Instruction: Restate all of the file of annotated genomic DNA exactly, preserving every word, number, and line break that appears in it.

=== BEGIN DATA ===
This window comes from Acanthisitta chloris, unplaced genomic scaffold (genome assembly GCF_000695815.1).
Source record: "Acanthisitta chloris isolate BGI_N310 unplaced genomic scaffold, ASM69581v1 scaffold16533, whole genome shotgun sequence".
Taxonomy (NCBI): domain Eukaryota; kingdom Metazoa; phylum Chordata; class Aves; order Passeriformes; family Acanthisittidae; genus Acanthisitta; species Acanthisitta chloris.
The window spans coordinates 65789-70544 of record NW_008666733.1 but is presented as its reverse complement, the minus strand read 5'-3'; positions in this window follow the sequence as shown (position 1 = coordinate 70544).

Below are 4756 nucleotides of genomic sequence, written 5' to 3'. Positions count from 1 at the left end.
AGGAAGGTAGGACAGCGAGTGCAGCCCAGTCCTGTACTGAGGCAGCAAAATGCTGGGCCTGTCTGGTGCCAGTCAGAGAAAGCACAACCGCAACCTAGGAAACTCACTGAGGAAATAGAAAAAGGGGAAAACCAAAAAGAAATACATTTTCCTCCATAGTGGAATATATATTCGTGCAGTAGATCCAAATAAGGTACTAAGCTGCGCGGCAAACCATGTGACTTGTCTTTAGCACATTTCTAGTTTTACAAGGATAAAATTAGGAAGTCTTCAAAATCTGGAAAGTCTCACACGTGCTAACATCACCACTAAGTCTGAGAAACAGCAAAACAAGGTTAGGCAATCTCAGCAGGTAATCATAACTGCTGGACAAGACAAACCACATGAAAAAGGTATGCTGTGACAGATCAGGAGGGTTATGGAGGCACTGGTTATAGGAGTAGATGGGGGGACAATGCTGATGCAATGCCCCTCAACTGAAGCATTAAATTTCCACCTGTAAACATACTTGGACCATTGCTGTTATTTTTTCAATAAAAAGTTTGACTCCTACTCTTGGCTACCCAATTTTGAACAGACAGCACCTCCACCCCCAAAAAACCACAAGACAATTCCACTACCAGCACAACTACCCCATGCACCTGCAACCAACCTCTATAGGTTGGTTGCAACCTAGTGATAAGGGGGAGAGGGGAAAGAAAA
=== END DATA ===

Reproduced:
This window comes from Acanthisitta chloris, unplaced genomic scaffold (genome assembly GCF_000695815.1).
Source record: "Acanthisitta chloris isolate BGI_N310 unplaced genomic scaffold, ASM69581v1 scaffold16533, whole genome shotgun sequence".
Taxonomy (NCBI): domain Eukaryota; kingdom Metazoa; phylum Chordata; class Aves; order Passeriformes; family Acanthisittidae; genus Acanthisitta; species Acanthisitta chloris.
The window spans coordinates 65789-70544 of record NW_008666733.1 but is presented as its reverse complement, the minus strand read 5'-3'; positions in this window follow the sequence as shown (position 1 = coordinate 70544).

Below are 4756 nucleotides of genomic sequence, written 5' to 3'. Positions count from 1 at the left end.
AGGAAGGTAGGACAGCGAGTGCAGCCCAGTCCTGTACTGAGGCAGCAAAATGCTGGGCCTGTCTGGTGCCAGTCAGAGAAAGCACAACCGCAACCTAGGAAACTCACTGAGGAAATAGAAAAAGGGGAAAACCAAAAAGAAATACATTTTCCTCCATAGTGGAATATATATTCGTGCAGTAGATCCAAATAAGGTACTAAGCTGCGCGGCAAACCATGTGACTTGTCTTTAGCACATTTCTAGTTTTACAAGGATAAAATTAGGAAGTCTTCAAAATCTGGAAAGTCTCACACGTGCTAACATCACCACTAAGTCTGAGAAACAGCAAAACAAGGTTAGGCAATCTCAGCAGGTAATCATAACTGCTGGACAAGACAAACCACATGAAAAAGGTATGCTGTGACAGATCAGGAGGGTTATGGAGGCACTGGTTATAGGAGTAGATGGGGGGACAATGCTGATGCAATGCCCCTCAACTGAAGCATTAAATTTCCACCTGTAAACATACTTGGACCATTGCTGTTATTTTTTCAATAAAAAGTTTGACTCCTACTCTTGGCTACCCAATTTTGAACAGACAGCACCTCCACCCCCAAAAAACCACAAGACAATTCCACTACCAGCACAACTACCCCATGCACCTGCAACCAACCTCTATAGGTTGGTTGCAACCTAGTGATAAGGGGGAGAGGGGAAAGAAAA